I usually post my thoughts in Design, but we as game designers tend to be critics if only to sort out what techniques are effective and which aren't in popular games. So this thread is a retroactive discussion of Portal and Portal 2, so if you haven't played them, I'm going to spoil them, and you probably didn't have much to say on the topic anyway.
Without reading too much into it, Portal's story is about escape. You're trapped in a dangerous scientific research facility, run by a computer who tries to kill you after you disobey, forcing you to exist in a dehumanizing controlled environment.
Gameplay-wise however, you are given a portal gun that allows you to move freely between dimensions and are subjected to a series of challenging yet fun and wacky puzzles, while sometimes you run around a bit behind the walls before getting placed into another chamber.
Here's where things stop making sense, and Portal starts looking really bad
. To keep people playing the game, the test chambers have to be fun, which means you as Chell are enjoying being a lab rat, the very thing the plot is trying to get you to escape. There is no time when players actually want to escape the game, otherwise they would just quit. The escape sequences are another puzzle by a designer who wants to keep you in his test chamber, keep you entertained.
In Portal 2 the theme of dehumanization is a major point in giving some character to the antagonist. Caroline loses her free will in pursuit of serving science, and demands all test subjects and the player to do the same. The portal gun, a symbol of pure escape, is only part of the game and the test chambers and does nothing behind the scenes. The behind-the-scenes moments of freedom are pre-programmed into the plot and never a choice of the player.
Because, if given the choice of being subject to test after test after test, following unreasonable directions and being free, the player would choose the tests. This is bad.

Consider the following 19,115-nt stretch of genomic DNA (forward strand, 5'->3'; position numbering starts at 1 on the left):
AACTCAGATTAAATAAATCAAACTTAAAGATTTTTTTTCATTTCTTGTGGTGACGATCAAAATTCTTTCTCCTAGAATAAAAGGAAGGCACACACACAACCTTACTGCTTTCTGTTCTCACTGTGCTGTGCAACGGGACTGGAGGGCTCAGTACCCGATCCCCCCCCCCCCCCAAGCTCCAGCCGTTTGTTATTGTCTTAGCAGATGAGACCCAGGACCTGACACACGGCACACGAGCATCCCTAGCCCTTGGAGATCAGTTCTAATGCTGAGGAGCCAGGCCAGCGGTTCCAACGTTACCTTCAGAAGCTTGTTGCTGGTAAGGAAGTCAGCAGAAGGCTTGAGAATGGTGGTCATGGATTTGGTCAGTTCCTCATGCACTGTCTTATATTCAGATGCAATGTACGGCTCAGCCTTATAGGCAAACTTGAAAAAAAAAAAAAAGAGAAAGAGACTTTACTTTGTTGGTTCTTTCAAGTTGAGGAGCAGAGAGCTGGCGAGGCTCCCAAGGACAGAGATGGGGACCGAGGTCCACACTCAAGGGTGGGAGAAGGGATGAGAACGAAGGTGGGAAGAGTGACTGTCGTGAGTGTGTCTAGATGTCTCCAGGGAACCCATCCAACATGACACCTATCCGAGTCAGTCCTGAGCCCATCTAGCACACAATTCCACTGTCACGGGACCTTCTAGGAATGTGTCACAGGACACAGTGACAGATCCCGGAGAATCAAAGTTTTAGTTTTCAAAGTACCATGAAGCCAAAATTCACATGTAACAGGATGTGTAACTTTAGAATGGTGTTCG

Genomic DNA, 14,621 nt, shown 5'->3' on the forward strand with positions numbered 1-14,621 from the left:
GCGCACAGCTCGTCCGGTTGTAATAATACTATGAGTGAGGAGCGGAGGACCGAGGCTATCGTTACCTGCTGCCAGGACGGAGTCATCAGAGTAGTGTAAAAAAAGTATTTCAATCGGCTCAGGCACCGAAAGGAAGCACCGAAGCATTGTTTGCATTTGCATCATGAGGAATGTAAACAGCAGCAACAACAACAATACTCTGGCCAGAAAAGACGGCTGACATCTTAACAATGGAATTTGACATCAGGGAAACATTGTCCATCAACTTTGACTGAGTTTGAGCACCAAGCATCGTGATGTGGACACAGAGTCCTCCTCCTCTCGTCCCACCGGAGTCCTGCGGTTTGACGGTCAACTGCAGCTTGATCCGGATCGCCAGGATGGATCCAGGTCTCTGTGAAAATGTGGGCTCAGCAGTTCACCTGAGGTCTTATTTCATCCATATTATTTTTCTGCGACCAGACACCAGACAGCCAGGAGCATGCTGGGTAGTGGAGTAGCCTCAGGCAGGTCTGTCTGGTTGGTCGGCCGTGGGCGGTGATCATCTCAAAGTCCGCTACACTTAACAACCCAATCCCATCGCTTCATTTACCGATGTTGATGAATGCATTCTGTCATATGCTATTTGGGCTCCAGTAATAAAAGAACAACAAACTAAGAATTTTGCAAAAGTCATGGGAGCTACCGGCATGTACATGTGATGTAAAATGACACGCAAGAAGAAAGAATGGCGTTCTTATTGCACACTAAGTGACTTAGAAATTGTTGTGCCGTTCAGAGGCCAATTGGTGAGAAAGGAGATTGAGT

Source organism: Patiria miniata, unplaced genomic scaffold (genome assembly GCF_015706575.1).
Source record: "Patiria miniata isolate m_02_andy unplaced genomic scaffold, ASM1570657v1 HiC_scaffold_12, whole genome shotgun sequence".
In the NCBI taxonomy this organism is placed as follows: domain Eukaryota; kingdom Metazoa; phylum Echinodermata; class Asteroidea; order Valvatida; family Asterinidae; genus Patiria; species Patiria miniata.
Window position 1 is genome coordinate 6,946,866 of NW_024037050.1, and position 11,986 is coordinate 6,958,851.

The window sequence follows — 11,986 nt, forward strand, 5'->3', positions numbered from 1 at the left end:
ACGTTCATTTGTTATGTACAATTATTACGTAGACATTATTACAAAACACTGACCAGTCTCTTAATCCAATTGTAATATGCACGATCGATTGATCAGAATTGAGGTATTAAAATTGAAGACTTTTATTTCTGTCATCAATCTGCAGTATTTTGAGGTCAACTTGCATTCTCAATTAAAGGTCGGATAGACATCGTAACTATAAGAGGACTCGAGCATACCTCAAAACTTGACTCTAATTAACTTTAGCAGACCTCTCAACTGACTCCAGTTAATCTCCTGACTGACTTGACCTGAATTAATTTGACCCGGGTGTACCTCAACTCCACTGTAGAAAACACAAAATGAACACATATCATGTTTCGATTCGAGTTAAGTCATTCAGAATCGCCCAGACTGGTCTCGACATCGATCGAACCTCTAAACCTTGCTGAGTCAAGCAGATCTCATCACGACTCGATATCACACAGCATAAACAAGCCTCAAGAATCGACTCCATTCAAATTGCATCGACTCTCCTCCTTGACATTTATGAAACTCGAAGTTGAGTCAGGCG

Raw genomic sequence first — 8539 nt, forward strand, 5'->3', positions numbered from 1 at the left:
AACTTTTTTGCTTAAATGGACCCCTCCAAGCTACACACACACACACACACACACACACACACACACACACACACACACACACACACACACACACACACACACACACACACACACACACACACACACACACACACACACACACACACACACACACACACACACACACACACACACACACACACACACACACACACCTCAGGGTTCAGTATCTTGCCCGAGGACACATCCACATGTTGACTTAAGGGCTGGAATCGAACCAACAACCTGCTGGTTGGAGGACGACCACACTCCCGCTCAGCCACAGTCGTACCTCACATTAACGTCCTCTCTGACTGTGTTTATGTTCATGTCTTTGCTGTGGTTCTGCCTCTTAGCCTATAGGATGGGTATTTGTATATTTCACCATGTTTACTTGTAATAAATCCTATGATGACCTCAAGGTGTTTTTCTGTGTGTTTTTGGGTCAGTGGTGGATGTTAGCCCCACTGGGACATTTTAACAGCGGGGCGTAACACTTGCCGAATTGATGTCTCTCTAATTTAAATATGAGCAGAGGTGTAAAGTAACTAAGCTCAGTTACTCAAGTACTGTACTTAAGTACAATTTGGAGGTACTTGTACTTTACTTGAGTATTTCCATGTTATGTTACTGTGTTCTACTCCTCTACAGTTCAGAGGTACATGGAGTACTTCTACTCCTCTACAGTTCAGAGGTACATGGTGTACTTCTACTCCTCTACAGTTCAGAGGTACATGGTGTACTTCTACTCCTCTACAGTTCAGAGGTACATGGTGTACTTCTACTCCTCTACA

The end of Portal 2 proves this, you go to the moon with your gun in a neato moment, but find yourself completely unprepared to deal with the outside world and infinite freedom, so you warp back the the test chamber. You've done what you are told and then you're allowed to leave and find yourself in the outside world, equally unprepared to live as you've spent your whole life playing GLaDOS's game. You're tossed the fanservice cube, which was an attempt to dehumanize and control you by feeling emotional towards a metal box, and judging from gamer culture, the entire fanbase was fooled.
Now what? You've escaped, and what's the first thing you want to do?
And crucially, when I’d finished the game, both single player and co-op, the first thing I wanted to do was start again. So I did.
Be a robot and endure more scientific tests, ignoring all elements of the things that make humans important. Great. QED. At least Give Up Robot is honest and makes you a robot from the beginning.
The imagery of the end of Portal 2 was similar enough to the end of Tarsem Singh's The Cell, an interesting movie about women being captured and tortured and being unable to escape, then feeling the thrill of freedom as virtual/mental technology allowed a detective to uncover the human side of the psychopath. Everything that Portal failed to portray, and The Cell by all accounts wasn't well made at all. But the punishment and dehumanization was horrible, not fun.
Portal is a brilliant example where the desire to win the game and the desire to be a character clash and clash hard. For a game that's supposed to be about escaping a dehumanizing system, Valve does little else but use the same manipulative techniques as Aperture and keep you playing while letting you pretend you have free choice.
4.5/10 ~ Jim Sterling
Joking aside, I think this is all true, the game misses its own point. Thoughts? Agree, disagree?